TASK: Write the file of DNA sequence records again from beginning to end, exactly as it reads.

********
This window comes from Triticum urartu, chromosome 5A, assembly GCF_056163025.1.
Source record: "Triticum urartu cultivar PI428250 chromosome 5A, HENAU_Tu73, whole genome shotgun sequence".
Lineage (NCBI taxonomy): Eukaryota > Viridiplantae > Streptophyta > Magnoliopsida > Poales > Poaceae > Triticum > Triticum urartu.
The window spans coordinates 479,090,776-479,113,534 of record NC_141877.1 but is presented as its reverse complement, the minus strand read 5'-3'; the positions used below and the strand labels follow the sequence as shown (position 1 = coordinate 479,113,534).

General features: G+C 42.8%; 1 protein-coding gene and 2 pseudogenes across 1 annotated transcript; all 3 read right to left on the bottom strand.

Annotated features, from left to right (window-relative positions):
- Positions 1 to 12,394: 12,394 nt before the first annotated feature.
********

This window comes from Triticum urartu, chromosome 5A, assembly GCF_056163025.1.
Source record: "Triticum urartu cultivar PI428250 chromosome 5A, HENAU_Tu73, whole genome shotgun sequence".
Lineage (NCBI taxonomy): Eukaryota > Viridiplantae > Streptophyta > Magnoliopsida > Poales > Poaceae > Triticum > Triticum urartu.
The window spans coordinates 479,090,776-479,113,534 of record NC_141877.1 but is presented as its reverse complement, the minus strand read 5'-3'; the positions used below and the strand labels follow the sequence as shown (position 1 = coordinate 479,113,534).

General features: G+C 42.8%; 1 protein-coding gene and 2 pseudogenes across 1 annotated transcript; all 3 read right to left on the bottom strand.

Annotated features, from left to right (window-relative positions):
- Positions 1 to 12,394: 12,394 nt before the first annotated feature.